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Seaside & Holiday Island Narrow Gauge


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2 hours ago, papagolfjuliet said:

The Camber Railway on East Falkland, which ran from the harbour at Port Stanley to the Admiralty wireless station. It was operated by a pair of Kerr Stuart Wrens which still survive in an ISO container near Stanley.

 

http://www.railwaysofthefarsouth.co.uk/11acamberrailway.html

 

Not forgetting the Falklands’ numerous short jetty railways as well.

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11 hours ago, Pacific231G said:

I think Tri-ang did offer a "showman's" version of the loco with both bogies powered. 

There was one of those at Swanpool beach, Falmouth.

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20 hours ago, Pacific231G said:

you'd not have have got a Viscount in or out of Broomhall as it was a private grass aerodrome with its longest runway 655m long. That was though long enough for the  Dragon Rapide that gave pleasure flights for Butlin's holidaymakers

http://www.butlins-memories.com/pwllheli/pleasureflights.htm

There was also a Dragon Rapide service to Broomhall operated by Cambrian Airways from Cardiff and Dublin.  However, with a fare from Dublin of over £8 I doubt it was used by many holidaymakers (though star "turns" coming to perform there would have been a different matter)

 

Broom Hall was bought by Billy Butlin - who was keen on aviation- in 1946 when he was converting HMS Glendower into the Pwllheli Butlins. He enlarged the pre-war airfield but not enough to operate Viscounts. For that, somewhere like Anglesea Airport (aka RAF Valley)   just 25 miles away  would be more likely but there may have been closer ex (or not yet ex) RAF aerodromes that could also handle such an aircraft. 

Crossed wires - Dragon never owned a Viscount, they did eventually acquire Herons and a Viking, but they never got to Broom Hall. Their scheduled service to Liverpool and Manchester out of the airfield at Pwllheli which ran for a few years, was operated by Dragon Rapides or smaller Auster/Miles light aircraft when loads were light, and they also extended their Renfrew to Liverpool service down to Pwllheli on Fridays and Saturdays, again using the DH89.  Their licence for the Manchester and Liverpool service out of Pwllheli did authorise the use of a Twin Pioneer in the future, which they never got round to purchasing so it seems they did want to develop the service further.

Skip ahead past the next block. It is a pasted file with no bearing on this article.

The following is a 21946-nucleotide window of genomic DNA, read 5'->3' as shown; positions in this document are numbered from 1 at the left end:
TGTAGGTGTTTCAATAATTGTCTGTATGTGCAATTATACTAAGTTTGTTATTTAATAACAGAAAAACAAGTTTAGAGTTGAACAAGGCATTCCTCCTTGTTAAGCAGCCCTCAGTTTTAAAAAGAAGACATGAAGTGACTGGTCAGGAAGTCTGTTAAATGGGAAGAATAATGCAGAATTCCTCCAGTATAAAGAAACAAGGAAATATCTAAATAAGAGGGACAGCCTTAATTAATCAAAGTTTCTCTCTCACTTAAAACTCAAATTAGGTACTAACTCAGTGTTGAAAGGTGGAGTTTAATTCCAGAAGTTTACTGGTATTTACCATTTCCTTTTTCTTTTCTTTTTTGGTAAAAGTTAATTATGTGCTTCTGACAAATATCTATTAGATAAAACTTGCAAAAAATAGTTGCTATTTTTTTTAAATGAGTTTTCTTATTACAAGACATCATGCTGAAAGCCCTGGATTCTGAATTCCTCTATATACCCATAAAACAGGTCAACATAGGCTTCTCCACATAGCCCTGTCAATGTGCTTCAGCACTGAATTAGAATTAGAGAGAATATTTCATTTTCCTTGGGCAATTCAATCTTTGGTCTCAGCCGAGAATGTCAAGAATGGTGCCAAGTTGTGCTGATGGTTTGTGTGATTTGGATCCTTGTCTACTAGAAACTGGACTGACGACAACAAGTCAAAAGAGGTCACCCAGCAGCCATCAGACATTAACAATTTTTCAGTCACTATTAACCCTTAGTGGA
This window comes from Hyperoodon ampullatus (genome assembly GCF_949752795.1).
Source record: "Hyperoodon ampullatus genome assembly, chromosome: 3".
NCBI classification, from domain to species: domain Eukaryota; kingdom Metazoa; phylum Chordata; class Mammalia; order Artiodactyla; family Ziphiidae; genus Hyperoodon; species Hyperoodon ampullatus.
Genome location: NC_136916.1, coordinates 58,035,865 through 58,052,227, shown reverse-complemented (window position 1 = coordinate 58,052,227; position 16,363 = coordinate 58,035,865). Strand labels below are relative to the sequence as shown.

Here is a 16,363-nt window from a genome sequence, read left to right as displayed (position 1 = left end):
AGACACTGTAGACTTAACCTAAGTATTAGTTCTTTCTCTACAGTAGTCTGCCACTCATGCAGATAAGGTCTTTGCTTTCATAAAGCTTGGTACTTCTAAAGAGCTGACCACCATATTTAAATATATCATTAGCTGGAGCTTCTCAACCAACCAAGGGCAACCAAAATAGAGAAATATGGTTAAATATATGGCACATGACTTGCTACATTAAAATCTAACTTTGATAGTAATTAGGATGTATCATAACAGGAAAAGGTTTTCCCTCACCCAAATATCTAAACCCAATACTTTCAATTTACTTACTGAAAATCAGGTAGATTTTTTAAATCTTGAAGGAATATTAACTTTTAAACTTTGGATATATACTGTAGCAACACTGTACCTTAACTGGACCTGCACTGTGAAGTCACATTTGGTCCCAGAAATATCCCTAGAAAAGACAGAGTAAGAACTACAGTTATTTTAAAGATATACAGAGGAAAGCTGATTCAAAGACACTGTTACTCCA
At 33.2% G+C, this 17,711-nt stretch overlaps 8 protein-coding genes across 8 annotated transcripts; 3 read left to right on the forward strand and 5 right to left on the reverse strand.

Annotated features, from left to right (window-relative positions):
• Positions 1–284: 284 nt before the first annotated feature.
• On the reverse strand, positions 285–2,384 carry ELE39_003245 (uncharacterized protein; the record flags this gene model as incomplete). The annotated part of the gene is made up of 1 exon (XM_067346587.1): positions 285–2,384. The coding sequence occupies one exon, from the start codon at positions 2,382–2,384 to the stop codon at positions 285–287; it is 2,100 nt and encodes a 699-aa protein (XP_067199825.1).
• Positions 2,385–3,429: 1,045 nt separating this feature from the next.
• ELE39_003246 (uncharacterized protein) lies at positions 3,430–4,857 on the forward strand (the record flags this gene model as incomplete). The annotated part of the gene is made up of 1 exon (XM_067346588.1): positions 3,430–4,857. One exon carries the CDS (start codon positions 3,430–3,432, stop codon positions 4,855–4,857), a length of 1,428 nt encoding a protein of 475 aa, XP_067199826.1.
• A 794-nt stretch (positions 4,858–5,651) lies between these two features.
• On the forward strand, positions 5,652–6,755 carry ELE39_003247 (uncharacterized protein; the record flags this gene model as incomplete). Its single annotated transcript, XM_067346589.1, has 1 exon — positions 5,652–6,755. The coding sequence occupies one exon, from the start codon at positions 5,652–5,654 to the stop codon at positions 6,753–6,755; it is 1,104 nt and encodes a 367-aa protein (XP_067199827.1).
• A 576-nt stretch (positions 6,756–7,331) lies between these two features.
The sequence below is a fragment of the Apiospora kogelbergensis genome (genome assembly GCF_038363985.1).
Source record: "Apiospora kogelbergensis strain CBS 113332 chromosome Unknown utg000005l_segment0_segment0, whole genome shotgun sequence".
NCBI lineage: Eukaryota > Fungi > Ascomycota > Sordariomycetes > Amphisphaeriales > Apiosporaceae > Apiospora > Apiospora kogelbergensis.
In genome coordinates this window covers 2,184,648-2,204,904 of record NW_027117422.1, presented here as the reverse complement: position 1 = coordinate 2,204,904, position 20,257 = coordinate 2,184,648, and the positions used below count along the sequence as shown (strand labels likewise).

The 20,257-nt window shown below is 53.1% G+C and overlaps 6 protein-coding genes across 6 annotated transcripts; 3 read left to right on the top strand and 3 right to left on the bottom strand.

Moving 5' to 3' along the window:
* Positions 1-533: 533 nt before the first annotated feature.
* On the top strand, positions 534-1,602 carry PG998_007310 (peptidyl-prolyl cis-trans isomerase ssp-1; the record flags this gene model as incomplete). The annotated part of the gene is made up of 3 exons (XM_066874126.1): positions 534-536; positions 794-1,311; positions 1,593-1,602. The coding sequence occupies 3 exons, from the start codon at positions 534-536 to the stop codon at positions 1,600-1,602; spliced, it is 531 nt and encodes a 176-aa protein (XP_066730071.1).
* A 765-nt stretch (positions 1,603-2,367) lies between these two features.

Their Viking was acquired when they were taken over by Hunting Clan but was based elsewhere and never went to Pwllheli, I misread the passage in "Gone but Not Forgotten - Defunct British Airlines since 1945" where I found out about the limited airline activity at Broom Hall!

Anyway, sort of back to topic, having flown in a few Dragon Rapides, I can confirm they are very much narrow gauge width.

Edited by wombatofludham
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On 23/02/2021 at 15:22, wombatofludham said:

Crossed wires - Dragon never owned a Viscount, they did eventually acquire Herons and a Viking, but they never got to Broom Hall. Their scheduled service to Liverpool and Manchester out of the airfield at Pwllheli which ran for a few years, was operated by Dragon Rapides or smaller Auster/Miles light aircraft when loads were light, and they also extended their Renfrew to Liverpool service down to Pwllheli on Fridays and Saturdays, again using the DH89.  Their licence for the Manchester and Liverpool service out of Pwllheli did authorise the use of a Twin Pioneer in the future, which they never got round to purchasing so it seems they did want to develop the service further.

Their Viking was acquired when they were taken over by Hunting Clan but was based elsewhere and never went to Pwllheli, I misread the passage in "Gone but Not Forgotten - Defunct British Airlines since 1945" where I found out about the limited airline activity at Broom Hall!

Anyway, sort of back to topic, having flown in a few Dragon Rapides, I can confirm they are very much narrow gauge width.

Thanks Wombat  that now makes perfect sense.

Did your info. say anything about the Cardiff or Dublin-Broomhall route that my source said was operated  by Cambrian (was that the same airline as Dragon?) 

Dragon Rapides are indeed narrow. There was one based at Clacton when I was learning to fly there in 1991-1992 - it's the one that does/did pleasure flights at Duxford. I never flew in it but I did get volunteered to push it around the grass there a few times. It only has a place for one driver so type conversions must be interesting. Clacton is about 500m and it had no trouble getting in and out of there so Broomhall at 650m would have been no problem.

Edited by Pacific231G
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I suspect the Butlins Minehead miniature railway was gone by 1981 when I was there for a day trip. I have no recollection of such a line, and I'm fairly sure I'd have sniffed it out if it had been there.